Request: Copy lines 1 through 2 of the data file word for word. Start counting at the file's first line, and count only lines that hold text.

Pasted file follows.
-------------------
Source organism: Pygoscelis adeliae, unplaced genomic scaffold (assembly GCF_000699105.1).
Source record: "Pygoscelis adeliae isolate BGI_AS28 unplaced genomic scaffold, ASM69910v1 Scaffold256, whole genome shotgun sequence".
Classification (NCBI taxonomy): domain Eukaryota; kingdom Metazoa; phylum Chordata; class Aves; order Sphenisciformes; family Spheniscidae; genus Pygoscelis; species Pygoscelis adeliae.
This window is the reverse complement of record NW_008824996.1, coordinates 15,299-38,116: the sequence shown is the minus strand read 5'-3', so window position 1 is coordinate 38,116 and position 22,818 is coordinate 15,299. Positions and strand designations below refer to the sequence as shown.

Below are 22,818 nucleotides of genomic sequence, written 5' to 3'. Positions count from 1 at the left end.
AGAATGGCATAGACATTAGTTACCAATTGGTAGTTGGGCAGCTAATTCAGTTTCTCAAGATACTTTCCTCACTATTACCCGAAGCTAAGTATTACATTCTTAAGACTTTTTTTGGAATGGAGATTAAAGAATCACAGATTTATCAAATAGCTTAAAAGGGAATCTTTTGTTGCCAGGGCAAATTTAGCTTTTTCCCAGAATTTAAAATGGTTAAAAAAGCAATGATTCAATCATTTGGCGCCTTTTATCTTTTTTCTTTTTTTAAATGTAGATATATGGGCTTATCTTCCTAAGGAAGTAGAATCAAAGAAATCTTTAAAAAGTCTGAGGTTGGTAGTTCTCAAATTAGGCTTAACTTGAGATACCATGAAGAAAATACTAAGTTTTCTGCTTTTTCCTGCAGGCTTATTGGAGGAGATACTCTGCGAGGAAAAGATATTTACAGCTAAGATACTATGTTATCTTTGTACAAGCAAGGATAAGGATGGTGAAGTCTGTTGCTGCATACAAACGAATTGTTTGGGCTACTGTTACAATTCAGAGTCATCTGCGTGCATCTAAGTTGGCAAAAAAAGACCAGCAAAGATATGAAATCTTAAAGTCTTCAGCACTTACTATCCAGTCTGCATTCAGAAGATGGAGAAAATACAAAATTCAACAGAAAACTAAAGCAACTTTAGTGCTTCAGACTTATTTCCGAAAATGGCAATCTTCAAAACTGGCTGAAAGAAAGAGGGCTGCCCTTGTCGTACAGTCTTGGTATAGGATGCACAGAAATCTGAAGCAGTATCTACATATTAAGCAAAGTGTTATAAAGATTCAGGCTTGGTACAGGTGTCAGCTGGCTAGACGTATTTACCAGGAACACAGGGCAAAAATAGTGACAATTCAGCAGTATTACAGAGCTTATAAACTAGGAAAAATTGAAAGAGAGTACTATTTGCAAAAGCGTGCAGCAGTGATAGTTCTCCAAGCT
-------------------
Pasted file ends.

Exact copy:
Source organism: Pygoscelis adeliae, unplaced genomic scaffold (assembly GCF_000699105.1).
Source record: "Pygoscelis adeliae isolate BGI_AS28 unplaced genomic scaffold, ASM69910v1 Scaffold256, whole genome shotgun sequence".